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Is a $450 million Leonardo da Vinci placed aboard a 134m superyacht?
Sold in November 2017 at Christie's for $450.3 million, the painting Salvator Mundi by Leonardo da Vinci has become the most expensive artwork ever sold at auction. Nearly two years later, it is still unknown where the piece is located, while art market website Artnet published an opinion piece by art dealer Kenny Schachter assuming that the painting is on-board the 134-metre superyacht Serene. Salvator Mundi, Leonardo da Vinci As it was first shared by The New York Times, the superyacht previously owned by Russian billionaire, Yuri Shefler, now supposedly belongs to Saudi Arabia’s Crown Prince Mohammad bin Salman. Reportedly, the oligarch sold his superyacht in July 2015 to Saudi Arabia's deputy crown prince for $458 million. Built by Italian shipyard Fincantieri, at the time of her delivery, Serene was the nineth largest yacht in the world. She features exterior lines drawn by Espen Oeino and series of interior innovations by British design studio Reymond Langton.Stretching over a beam of 18.5 meters, Serene is 6 decks tall and boasts a myriad of amenities that few five-star hotels have. One of her most noticeable features from the outside is her suppressed bathtub located aft of the sundeck. One of the seven pools onboard Serene, the Jacuzzi on the top deck is surrounded by lounging pad for sunbathing. Forward of the hot tub is a fully-stocked, wet bar underneath the yacht's observational deck that features an additional set of sun loungers.Inside, Serene incorporates a sophisticated mix of cream and dark colours with wooden fixtures. Offering views from any imaginable vantage point, Serene's sky lounge is equipped with a myriad of sofas, chairs and coffee tables for cocktails and tea.A more formal location designed for the entertainment of larger groups, the main lounge features white colours with dark tones. At the centre of the room is a piano with cocktail tables spread out across the room. Interestingly, this lounge sits just over the main dining room with its chandelier hanging through the two spaces and letting the music spread.Each space on Serene features a different set of colours, all coordinated across one central theme that spreads around the yacht with circles both on the floor and on the ceiling to create a sense of symmetry. Some of Serene's unique features include an indoor climbing wall as well as an underwater observation lounge.The 134-meter yacht can carry a total of 24 guests across 12 staterooms divided into one master suite with essentially an owner's deck, a VIP cabin, three twin cabins and seven double staterooms. Serene carries a crew of over 40 people onboard.Returning to the painting, it’s been long been believed that Saudi prince Badr bin Abdullah bin Mohammed bin Farhan al-Saud who had placed the winning bid for Salvator Mundi, was acting on behalf of the crown prince, reports CNN Style. Despite an official denial from the Saudi embassy in late 2017, stating that Prince Badr had acted as an intermediary for the Abu Dhabi Department of Culture and Tourism instead, bin Salman has never released a statement himself confirming or denying his role in the purchase.First supposed to go on display at the Louvre Abu Dhabi last year, the painting would reportedly remain on-board Serene until the crown prince completes a new cultural hub in Al-Ula, according to Schachter. This could be not the first case of possible storage of highly expensive works of art on-board superyachts, with, for instance, British billionaire Joe Lewis keeping Francis Bacon’s $70 million ‘Triptych 1974 – 1977’, aboard the 98-metre superyacht Aviva, according to Bloomberg.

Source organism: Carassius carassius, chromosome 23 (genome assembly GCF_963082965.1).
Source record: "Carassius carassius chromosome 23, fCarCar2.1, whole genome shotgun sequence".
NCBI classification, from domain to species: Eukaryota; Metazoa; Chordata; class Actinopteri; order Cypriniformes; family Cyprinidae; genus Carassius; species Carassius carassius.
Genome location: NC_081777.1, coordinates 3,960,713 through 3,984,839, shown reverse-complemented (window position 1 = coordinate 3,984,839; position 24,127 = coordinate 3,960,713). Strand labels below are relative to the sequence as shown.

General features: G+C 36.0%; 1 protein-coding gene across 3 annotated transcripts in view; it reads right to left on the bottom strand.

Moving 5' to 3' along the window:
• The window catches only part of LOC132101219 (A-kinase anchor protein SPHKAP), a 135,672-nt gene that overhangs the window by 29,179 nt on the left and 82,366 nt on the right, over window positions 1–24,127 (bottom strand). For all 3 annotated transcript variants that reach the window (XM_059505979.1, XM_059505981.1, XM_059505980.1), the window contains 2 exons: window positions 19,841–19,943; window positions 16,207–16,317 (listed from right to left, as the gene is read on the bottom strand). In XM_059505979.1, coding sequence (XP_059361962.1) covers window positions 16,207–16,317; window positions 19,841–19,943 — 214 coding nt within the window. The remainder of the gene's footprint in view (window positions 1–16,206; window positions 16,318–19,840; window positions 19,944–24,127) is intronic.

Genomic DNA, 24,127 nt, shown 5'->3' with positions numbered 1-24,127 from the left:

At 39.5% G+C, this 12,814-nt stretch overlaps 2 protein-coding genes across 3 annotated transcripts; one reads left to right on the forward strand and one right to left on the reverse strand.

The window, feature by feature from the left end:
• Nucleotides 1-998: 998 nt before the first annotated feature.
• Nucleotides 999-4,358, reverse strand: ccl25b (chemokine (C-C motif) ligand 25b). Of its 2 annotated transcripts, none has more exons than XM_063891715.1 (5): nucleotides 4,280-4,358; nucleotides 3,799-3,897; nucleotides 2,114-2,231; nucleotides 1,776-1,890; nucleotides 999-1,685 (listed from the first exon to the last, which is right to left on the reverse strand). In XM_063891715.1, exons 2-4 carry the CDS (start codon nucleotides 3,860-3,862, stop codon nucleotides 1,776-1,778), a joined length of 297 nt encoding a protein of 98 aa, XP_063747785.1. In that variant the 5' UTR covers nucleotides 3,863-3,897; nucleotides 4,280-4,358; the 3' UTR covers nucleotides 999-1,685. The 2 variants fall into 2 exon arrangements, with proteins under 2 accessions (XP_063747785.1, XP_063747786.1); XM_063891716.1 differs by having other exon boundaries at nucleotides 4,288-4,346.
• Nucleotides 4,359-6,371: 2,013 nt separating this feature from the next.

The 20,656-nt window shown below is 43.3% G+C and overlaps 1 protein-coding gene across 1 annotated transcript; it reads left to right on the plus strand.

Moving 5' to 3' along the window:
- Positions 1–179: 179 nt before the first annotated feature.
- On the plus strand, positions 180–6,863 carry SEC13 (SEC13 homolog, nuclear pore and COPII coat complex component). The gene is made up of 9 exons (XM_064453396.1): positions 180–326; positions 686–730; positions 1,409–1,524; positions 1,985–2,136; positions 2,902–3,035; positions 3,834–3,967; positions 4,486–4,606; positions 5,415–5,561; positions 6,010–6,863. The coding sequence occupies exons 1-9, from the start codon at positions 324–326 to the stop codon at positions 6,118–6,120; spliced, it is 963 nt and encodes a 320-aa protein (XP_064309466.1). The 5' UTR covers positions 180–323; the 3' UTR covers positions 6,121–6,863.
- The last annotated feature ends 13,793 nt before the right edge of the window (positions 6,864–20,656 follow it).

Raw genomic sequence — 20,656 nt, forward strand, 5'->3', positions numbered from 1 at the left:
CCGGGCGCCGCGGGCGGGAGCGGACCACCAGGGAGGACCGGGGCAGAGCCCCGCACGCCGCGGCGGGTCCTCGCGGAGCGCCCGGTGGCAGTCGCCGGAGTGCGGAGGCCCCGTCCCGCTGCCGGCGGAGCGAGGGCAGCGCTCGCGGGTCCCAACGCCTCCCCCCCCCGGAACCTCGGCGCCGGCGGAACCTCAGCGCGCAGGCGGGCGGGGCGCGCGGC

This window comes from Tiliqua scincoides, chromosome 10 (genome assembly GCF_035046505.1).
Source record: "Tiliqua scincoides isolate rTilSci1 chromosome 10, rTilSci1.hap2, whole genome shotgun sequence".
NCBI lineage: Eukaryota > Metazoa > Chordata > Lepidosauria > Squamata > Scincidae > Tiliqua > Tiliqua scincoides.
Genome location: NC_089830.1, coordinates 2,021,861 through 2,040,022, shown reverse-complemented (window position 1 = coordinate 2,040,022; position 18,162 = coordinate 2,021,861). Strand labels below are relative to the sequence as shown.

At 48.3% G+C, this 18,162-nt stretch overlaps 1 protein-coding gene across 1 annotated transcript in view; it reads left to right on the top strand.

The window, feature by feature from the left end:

Russian billionaire’s 143m sailing yacht A spotted in Monaco harbour
Currently the 10th largest superyacht in the world and one of the most futuristic ones, the 142.8-metre sailing yacht A has been spotted in Monaco, reports The Sun. The vessel is owned by a Russian industrialist tycoon Andrey Melnichenko, whose net worth is estimated at $13.4 billion by Forbes.Photo Credit: BackGrid via The SunEstimated at about $500 million, the yacht was built by German yard Nobiskrug in 2017. Although her 142.8-metre LOA would give Melnichenko's new flagship the title of largest sailing yacht in the world, many experts rather consider her more of a hybrid between the two types due to her technical classification as a sail-assisted motor yacht.Part of the renowned A fleet, the yacht features exterior and interior designs by Philippe Starck. With masts taller than Big Ben at nearly 100 meters in height, S/Y A reaches a top speed of 20 knots without using her sails. Photo Credit: BackGrid via The SunS/Y A boasts a digital control system that has a touch-sensitive sheet of black glass, allowing the crew to raise and lower sails and the anchor with a simple swipe.The vessel offers accommodation to up to 20 guests as well as a crew of 54 across her eight floors. Shrouded in secrecy throughout her build and following her delivery, very little details are known about the amenities onboard the sailing yacht. Photo Credit: BackGrid via The SunAmong the yacht's key known features is an underwater observation pod and a large swimming pool with a retractable roof located towards the bow of the boat. She is also equipped with a helipad.Reportedly, Melnichenko also owns the $300 million motor yacht A, a custom Boeing 737 private jet as well as properties around the world, including a penthouse in New York City and a villa in the French Riviera. He lives a jet-setting lifestyle with his wife Aleksandra, former model and pop star from Serbia. The pair married in an opulent wedding in the south of France in 2005, which featured performances by Whitney Houston and Christina Aguilera.